Table of Contents
- 1 BiographyEdit
- 2 Higher Education Edit
- 3 ExperimentsEdit
- 4 PersonalityEdit
- 5 RelationshipsEdit
- 6 Sherlock Holmes referencesEdit
- 7 Related linksEdit
|Age||45(At the beginning of the show)|
|Marital Status||Married to Dominika Patrova (separated)|
|Date of Birth||May 15, 1959 (driver license, in Two Stories) or Jun 11, 1959 (patient ID, in No Reason)|
|Occupation||Doctor, Head of Diagnostic Medicine, Residency in Pathology, Nephrology, infectious disease specialist, intensivist|
|Status||Alive (legally declared dead)|
|Last Appearance||Everybody Dies|
- “Hello, sick people and their loved ones! In the interest of saving time and avoiding a lot of boring chit-chat later, I’m Dr. Gregory House. You can call me Greg. I’m one of three doctors staffing this clinic this morning.“
- ―Dr. Gregory House, introducing himself to the clinic patients in Occam’s Razor.
Gregory House, (almost universally referred to as House and rarely as Greg) is the main character and protagonist of the House series. He is portrayed by Hugh Laurie.
House was born in 1959. One possible birthday is June 11, 1959 (according to his hospital admission bracelet in No Reason) which is also actor Hugh Laurie’s actual birth date. Another is May 15, 1959, according to his Driver License in Two Stories as well as the sheet of information he sticks to his bathroom wall in After Hours in case of his death. . (And to make it even more confusing, he gets birthday wish in The Socratic Method broadcasted in December.) The child of an unknown man and Blythe House, a housewife who was married to a Marine pilot John House. At the same time that John was overseas, Blythe was also having an affair with Thomas Bell whom House believed was his biological father because they share certain physical characteristics and birthmarks.
As his father served on active duty through most of House’s childhood and adolescence, House has lived in a variety of countries, such as Egypt, the Philippines and Japan. As a result, House is able to speak Spanish and Mandarin Chinese, is able to read at least some Hindi and also claims to read Portuguese. Additionally, he has some knowledge of several others. For example, he used French, Yiddish, and Latin phrases several times, but it is unknown how much of these languages he knows.
House was obviously a bright child, a mixed blessing as his harshly demanding father and enabling mother obviously had high hopes for him. He cultivated a variety of interests, such as chemistry and playing the piano and guitar. However, it appears that his isolation from people his age and his poor relationship with his parents led House to become something of a loner. He had no real friends growing up which more than likely added on to his anti-social behavior. It is intimated that he frequently rebelled against his father and was punished as a result with both intense physical discomfort and emotional isolation.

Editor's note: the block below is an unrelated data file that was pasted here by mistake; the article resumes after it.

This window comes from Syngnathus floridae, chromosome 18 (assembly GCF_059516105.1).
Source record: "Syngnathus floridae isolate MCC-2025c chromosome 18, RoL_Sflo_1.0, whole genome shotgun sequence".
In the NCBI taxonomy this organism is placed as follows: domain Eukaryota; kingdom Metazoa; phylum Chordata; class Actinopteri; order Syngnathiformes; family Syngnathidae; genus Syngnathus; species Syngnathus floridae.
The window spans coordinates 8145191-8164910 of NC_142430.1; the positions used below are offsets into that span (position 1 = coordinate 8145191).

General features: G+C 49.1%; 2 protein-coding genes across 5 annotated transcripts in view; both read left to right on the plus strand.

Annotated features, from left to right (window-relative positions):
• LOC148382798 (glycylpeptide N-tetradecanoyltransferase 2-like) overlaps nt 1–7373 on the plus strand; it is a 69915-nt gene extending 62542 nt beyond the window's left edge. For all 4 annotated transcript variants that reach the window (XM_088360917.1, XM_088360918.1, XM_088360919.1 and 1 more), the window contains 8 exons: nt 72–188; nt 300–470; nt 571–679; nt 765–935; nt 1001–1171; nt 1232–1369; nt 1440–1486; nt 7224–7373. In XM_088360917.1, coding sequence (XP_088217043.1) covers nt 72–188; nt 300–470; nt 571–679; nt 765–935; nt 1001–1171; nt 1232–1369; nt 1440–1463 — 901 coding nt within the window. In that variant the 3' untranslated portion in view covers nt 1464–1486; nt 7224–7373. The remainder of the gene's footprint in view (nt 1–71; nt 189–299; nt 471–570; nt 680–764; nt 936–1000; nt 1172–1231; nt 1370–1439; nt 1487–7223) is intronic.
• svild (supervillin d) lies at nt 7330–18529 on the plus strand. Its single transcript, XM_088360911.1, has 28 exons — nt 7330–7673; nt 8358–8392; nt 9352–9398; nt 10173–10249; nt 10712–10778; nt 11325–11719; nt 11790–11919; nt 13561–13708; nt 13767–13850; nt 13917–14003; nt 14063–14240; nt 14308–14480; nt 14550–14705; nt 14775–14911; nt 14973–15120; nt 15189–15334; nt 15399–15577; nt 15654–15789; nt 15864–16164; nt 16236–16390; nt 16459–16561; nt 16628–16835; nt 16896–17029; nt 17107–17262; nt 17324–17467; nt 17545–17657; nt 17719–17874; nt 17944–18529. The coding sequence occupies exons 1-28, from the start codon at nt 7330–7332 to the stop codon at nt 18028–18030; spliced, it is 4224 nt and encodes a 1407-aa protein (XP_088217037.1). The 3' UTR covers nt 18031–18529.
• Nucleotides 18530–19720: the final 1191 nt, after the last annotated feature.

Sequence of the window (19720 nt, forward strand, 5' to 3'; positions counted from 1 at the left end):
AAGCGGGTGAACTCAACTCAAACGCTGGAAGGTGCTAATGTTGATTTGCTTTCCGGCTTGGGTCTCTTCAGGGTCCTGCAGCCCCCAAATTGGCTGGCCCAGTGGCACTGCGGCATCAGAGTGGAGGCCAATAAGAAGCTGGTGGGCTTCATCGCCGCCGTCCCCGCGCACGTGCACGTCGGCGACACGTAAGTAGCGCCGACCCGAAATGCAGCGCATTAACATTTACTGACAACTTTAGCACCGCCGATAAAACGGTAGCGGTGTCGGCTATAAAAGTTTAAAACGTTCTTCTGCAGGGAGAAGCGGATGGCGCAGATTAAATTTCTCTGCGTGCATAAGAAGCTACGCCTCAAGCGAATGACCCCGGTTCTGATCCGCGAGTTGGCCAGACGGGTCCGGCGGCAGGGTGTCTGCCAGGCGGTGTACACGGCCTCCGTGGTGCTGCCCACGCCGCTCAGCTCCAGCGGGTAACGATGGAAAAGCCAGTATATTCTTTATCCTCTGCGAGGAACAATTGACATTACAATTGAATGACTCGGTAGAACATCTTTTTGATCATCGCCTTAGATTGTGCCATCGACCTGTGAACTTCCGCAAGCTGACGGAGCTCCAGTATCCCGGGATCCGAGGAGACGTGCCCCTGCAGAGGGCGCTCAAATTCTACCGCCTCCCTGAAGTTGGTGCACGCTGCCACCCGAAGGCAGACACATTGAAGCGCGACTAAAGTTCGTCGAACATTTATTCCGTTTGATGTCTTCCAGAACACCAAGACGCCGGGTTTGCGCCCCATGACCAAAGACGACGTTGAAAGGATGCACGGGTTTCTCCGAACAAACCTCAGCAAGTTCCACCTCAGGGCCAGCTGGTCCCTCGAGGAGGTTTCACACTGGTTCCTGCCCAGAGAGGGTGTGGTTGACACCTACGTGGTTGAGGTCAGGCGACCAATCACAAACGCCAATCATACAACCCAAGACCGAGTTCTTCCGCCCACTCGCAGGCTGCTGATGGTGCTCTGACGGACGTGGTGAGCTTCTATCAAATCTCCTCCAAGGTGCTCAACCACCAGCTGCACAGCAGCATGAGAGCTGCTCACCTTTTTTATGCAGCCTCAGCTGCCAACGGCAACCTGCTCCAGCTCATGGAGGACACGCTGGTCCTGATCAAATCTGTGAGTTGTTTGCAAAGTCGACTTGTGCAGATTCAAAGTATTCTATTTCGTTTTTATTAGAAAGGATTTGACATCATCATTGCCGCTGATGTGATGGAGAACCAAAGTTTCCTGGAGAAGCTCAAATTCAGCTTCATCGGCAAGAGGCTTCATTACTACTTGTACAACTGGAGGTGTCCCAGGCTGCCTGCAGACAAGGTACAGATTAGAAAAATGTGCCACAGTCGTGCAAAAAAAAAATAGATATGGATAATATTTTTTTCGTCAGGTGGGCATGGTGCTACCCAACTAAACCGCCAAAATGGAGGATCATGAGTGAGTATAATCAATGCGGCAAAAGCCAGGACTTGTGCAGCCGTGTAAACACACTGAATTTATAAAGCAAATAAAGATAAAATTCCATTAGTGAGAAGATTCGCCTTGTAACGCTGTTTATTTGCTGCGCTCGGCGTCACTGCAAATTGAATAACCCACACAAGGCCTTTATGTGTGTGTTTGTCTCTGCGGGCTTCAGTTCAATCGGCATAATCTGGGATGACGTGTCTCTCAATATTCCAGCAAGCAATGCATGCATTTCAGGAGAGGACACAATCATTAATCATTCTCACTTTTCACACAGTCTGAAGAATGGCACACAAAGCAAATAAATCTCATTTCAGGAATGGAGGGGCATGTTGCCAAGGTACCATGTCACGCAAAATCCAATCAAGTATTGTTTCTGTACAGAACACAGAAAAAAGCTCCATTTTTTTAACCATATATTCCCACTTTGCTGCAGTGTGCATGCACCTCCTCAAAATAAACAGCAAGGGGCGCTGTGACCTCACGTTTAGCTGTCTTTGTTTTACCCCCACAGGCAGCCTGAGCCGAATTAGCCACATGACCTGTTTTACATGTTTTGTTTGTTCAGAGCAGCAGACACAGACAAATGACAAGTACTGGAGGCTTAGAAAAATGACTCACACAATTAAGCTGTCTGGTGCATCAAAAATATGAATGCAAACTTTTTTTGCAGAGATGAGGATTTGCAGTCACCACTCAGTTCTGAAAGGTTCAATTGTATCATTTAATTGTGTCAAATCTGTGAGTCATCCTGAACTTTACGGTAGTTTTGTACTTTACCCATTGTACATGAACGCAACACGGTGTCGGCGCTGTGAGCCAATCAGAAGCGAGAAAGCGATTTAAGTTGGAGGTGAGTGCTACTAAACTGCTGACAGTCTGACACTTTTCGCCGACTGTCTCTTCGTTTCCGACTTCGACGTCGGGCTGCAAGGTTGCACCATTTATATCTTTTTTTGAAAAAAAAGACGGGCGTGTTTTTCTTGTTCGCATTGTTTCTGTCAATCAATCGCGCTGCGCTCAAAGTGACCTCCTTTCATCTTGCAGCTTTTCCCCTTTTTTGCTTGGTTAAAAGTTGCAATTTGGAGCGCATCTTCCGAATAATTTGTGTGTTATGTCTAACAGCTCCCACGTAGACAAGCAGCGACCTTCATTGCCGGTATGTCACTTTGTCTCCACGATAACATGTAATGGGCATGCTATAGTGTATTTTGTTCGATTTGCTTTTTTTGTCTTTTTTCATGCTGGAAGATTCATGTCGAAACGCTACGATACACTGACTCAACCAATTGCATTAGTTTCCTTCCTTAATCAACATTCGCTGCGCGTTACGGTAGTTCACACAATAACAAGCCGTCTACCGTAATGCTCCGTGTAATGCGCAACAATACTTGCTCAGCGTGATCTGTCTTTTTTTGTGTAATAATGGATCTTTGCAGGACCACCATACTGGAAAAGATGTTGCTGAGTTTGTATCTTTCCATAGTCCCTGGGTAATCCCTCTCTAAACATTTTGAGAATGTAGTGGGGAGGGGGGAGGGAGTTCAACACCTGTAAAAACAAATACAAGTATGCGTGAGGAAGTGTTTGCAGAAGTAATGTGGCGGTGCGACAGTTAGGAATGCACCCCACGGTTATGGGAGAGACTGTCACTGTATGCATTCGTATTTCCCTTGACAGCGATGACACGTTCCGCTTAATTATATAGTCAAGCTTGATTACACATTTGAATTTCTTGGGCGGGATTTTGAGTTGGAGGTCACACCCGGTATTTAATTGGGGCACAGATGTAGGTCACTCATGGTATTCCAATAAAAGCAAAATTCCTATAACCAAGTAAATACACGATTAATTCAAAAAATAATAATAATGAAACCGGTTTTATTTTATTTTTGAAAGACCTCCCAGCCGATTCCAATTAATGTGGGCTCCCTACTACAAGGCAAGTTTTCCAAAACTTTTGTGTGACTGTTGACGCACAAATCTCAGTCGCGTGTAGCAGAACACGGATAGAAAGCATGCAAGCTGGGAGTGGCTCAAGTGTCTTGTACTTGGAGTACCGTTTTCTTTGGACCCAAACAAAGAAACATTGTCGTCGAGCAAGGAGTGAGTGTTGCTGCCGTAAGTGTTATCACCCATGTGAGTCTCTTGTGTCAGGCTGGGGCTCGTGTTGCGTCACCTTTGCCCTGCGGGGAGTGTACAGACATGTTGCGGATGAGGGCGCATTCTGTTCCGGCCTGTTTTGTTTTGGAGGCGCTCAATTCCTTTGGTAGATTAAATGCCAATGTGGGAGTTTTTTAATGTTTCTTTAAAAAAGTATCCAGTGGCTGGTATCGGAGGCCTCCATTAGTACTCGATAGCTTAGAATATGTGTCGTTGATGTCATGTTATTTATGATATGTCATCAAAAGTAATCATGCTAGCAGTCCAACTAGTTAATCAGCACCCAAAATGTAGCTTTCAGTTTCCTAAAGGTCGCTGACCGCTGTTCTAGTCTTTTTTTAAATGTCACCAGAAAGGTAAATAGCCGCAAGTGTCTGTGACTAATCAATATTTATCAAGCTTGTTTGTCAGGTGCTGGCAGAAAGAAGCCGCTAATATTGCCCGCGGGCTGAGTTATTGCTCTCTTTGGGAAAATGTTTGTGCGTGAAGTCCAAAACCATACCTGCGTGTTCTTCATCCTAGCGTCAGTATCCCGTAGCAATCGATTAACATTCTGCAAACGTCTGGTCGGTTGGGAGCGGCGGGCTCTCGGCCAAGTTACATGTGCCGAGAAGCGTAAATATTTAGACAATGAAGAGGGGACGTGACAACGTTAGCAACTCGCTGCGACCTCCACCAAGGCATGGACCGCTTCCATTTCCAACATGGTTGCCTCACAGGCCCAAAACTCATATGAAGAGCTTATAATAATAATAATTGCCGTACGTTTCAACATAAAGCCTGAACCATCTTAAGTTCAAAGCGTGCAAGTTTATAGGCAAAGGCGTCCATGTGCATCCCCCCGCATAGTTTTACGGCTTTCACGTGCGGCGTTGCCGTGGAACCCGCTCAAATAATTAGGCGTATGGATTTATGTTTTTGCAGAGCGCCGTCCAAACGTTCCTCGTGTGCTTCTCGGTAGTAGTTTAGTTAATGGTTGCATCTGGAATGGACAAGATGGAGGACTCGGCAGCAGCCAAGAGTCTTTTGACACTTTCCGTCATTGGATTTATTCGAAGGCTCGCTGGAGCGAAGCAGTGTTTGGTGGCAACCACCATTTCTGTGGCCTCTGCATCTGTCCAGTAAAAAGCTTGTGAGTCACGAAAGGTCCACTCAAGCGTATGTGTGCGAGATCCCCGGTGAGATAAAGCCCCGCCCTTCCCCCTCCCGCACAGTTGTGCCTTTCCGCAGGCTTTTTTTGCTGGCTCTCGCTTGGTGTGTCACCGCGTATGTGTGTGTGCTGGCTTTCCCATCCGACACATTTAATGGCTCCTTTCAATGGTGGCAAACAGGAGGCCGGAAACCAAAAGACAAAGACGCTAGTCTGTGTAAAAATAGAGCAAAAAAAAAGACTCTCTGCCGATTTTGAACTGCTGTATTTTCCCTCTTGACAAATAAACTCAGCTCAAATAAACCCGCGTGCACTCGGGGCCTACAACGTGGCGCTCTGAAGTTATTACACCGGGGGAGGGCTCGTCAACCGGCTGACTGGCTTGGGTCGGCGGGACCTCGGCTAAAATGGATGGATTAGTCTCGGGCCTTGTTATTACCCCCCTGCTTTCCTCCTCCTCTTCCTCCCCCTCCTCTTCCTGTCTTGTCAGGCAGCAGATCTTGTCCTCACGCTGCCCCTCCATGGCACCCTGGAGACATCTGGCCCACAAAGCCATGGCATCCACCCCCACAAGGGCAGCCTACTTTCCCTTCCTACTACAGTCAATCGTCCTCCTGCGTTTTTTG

At the age of 12, realizing that his father had been away during his conception, House deduced that John was not his biological father. House confronted John with this information, and as a result they stopped speaking to one another for an entire summer, communicating only through hand-written notes. Their relationship, however, returned to normal following this brief spat (although there is sufficient evidence presented throughout the series that points towards John’s abuse of a young House). John treated House coldly, likely due to a lack of understanding between the two. It could be said that John did not resent House, but was a believer in tough love. Another theory is that considering that his punishments were more harsh, John more than likely, abused House as a way of exercising his frustration at Blythe’s infidelity. This fact did not stop Blythe from supporting her husband, which made House all the more resentful towards his father. In One Day, One Room House confides in Eve that his father repeatedly abused him throughout his childhood, making him take ice water baths and sleep outside in the cold as a way of administering discipline. House strongly hints at this being the source of the fragility in he and his father’s relationship. House is emotionally damaged by the dysfunction in these primary relationships, citing his mother’s dishonesty and his father’s hostility as causes of his damaged personality. His colleagues have acknowledged that this is the source of House’s deep-seated unhappiness, and cynicism; his fear of intimacy, praise, and the unknown; as well as his lack of acceptance regarding traditional societal values and rituals.
It was during his visit to a Japanese hospital in his early teens that House met a disheveled-looking man appearing to be a janitor who was (despite his appearance) the greatest medical practitioner in the entire hospital. He later discovered the man was a buraku, an “untouchable” in the Japanese caste system who made no attempt to fit in with the rest of the hospital staff. When one of House’s friends is gravely wounded in a rock climbing accident, the doctors turn to the buraku healer for his expertise. House cites this as the primary motivation behind his choice to become a doctor, noting that when all else failed, the doctors heeded the buraku’s advice despite their intense distaste for him. The treatment of the buraku healer presumably mirrors the manner in which House was treated as a young man: being ignored by his “betters” despite his atypical, prodigious intellect, profound understanding of human nature, and wisdom beyond his years.